2.         Primeval: Season 3. Episode 5 (April 25, 2009).  In this episode of the BBC time incursion series, an anomaly opens up in a millionaire's apartment.  It leads to Earth's distant future, where an assistant soon inhales the spores of a giant fungus.  He returns to the presents and spreads the spores to his heartless boss, Richard Bentley (William Scott-Mason), who begins to transform into a terrifying fungus-man.  

Meanwhile, at the ARC (Anomaly Research Center) one of Christine Johnson’s (Belinda Stewart-Wilson) men is also exposed to the fast-growing fungus, and evolves into one of the mushroom monsters as well. Trapped in a lab with the rapidly-growing fungi, Connor Temple (Andrew-Lee Potts) realizes that extreme cold holds the key to halting the spread of the avaricious fungus from the future.
           
Connor's discovery comes not a moment too soon, as team leader Jenny Lewis (Lucy Brown) is imperiled by the Fungus Man, and exposed to the toxic material…


1.         One Step Beyond: “The Sacred Mushroom” (January 24, 1961).  This is perhaps the strangest episode of the paranormal anthology One Step Beyond, and, in fact, one of the strangest of all episodes in cult TV history.  Whereas most episodes are fictionalized accounts of paranormal events, this episode is a documentary and travelogue.  

Series director and narrator John Newland hosts a trip to a remote village in Mexico to determine along with experts Dr. Puharich, Dr. Barbara Brown, spiritual guru David Grey and Stanford professor Jeffrey Smith, if a special mushroom with hallucinogenic properties (called “X”) is capable of enhancing extra sensory perception in humans.  In one scene, we watch as the members of the team sample peyote before our eyes.

Then, upon returning to America, Newland himself also consumes the special mushroom in Dr. Puharich’s Palo Alto laboratory and is tested for an increase in psychic power and ESP.   Although the late John Newland reported to me that he experienced flashbacks for months after sampling the mushroom, he never did feel any kind of psychic awareness.  

Still, this episode has become legend because it is likely the only time in prime time history that a series host – and Golden Age Hollywood star – tripped before our eyes on American network television.  

Thus John Newland went where Boris Karloff, Rod Serling, Alfred Hitchock and Truman Bradley never did (at least publicly)…straight into America’s burgeoning drug culture.

5 comments:

  1. This kind of shows/episodes remain the supreme in ickiness (that is the correct scientific term, btw). It literally makes your skin crawl. I think it all goes back, at least for me, to watching the classic Japanese monster feature 'Attack of the Mushroom People (AKA 'Matengo') by the great IshirĂ´ Honda on TV. I can still recall the Saturday afternoon that happened [shudder]. Fun post, John (if a little uncomfortable ;-)).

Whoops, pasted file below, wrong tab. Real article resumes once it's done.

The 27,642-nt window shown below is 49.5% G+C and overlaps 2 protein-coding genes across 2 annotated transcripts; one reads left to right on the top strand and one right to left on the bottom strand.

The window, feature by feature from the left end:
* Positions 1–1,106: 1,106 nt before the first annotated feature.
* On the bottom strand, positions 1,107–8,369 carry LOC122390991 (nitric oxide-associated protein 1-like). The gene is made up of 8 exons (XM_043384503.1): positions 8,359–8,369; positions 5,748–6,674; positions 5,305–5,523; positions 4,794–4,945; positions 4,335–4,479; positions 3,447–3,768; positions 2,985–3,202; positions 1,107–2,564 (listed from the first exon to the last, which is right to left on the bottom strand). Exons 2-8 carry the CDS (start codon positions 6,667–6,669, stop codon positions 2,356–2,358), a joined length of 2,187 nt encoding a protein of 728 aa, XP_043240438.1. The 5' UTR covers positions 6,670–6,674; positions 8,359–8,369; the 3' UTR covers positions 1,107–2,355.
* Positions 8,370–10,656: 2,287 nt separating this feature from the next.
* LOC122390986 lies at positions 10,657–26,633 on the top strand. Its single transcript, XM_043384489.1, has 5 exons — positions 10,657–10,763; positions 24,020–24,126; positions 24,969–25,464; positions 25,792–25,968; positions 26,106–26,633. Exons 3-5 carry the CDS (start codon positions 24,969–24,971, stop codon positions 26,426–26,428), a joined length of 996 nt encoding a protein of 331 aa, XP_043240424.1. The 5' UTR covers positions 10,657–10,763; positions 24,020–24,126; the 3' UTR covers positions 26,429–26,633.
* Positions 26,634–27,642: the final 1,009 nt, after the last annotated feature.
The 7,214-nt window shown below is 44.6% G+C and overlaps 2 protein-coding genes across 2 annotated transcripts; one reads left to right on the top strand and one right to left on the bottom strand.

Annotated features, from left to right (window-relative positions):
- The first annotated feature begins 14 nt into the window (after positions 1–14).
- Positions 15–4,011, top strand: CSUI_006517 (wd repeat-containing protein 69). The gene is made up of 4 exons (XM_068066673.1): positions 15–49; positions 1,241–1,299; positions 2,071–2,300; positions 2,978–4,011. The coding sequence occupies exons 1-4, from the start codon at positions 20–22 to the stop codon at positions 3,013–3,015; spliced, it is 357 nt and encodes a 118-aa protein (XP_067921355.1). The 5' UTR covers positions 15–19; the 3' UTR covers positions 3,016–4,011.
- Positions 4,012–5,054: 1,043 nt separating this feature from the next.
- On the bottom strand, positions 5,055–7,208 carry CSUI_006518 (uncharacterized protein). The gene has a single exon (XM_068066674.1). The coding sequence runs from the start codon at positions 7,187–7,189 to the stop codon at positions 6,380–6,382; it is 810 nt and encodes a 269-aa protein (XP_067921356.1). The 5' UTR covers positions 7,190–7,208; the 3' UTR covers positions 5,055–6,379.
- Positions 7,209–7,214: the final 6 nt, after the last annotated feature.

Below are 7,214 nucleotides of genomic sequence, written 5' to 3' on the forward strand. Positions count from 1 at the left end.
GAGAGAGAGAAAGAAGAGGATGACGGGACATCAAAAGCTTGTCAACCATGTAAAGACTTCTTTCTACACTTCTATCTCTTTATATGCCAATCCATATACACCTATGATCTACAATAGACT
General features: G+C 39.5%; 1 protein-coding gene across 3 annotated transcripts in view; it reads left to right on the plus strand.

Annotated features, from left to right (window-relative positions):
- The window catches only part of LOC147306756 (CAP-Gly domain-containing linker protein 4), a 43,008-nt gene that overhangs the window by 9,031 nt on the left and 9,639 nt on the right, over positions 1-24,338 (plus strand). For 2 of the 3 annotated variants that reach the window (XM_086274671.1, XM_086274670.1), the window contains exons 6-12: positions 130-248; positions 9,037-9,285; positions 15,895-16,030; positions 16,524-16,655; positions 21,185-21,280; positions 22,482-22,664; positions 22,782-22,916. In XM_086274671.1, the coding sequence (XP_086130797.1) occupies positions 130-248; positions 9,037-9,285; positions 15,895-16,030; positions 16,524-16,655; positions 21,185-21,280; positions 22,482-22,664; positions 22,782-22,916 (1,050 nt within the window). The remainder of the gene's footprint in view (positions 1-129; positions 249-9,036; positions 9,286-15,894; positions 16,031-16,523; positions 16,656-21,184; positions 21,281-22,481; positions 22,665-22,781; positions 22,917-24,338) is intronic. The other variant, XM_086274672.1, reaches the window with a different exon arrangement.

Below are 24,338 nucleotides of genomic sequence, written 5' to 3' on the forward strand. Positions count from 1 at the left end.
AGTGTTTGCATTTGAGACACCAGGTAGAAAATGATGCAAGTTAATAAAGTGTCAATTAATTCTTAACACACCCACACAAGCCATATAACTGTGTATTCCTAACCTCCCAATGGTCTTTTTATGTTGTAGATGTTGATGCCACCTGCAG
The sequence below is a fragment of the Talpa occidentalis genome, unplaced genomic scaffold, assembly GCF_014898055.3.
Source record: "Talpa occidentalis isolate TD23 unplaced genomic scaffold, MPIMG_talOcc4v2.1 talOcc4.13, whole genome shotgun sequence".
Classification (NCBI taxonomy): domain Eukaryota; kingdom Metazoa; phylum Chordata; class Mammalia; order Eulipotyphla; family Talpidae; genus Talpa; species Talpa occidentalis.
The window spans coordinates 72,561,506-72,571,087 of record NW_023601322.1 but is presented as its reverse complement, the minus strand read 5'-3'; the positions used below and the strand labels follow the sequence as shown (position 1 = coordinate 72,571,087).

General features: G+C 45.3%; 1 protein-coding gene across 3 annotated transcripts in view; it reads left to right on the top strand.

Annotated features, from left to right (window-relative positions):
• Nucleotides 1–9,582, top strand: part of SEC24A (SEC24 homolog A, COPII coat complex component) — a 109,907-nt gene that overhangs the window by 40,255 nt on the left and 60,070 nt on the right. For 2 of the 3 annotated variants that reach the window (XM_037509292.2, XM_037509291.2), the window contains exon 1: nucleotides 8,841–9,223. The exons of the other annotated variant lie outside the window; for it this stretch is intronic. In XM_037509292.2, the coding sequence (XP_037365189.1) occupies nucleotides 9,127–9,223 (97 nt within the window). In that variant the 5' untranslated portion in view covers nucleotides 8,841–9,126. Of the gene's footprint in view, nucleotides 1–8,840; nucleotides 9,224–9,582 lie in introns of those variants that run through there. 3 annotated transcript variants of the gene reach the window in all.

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    1. Hi Le0pard13:

      I'm so glad you mentioned Attack of the Mushroom People...what a creepy movie. And I wholeheartedly agree with the "ick" factor you mention regarding fungi. The Primeval episode with the man-covering fungus still absolutely grosses me out. Not so much the monster, but the manner by which the fungus spreads across human flesh, seemingly unstoppable. Gross.

      Great comment!

      best,
      John

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  2. While reading this I was thinking of Matango too. The end is so creepy. The whole film is creepy actually, but the ending really packs a wallop.
    I'm going to have to find that "One Step Beyond" episode. We may have it somewhere in our mound of DVD's. I'll be searching for it today.

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    1. Hi Jane!

      I agree, that movie is the stuff of nightmares. I haven't watched it in years, but maybe it's time to haul it out.

      I hope you do find "The Sacred Mushroom" in that DVD stack. What an amazing episode, with John Newland "tripping" on camera at Palo Alto. Wonderful stuff. I wish CBS would release the final two seasons of One Step Beyond on DVD, so we could watch a good copy of this episode (as well as the creepy "If You See Sally"), but I don't think it's in the works...

      best,
      John

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  3. MauiAL5011:17 PM

    I read this while I was waiting for my mushroom sauce for my pasta to finish cooking. Now it is time to go eat, or be eaten (we shall see which).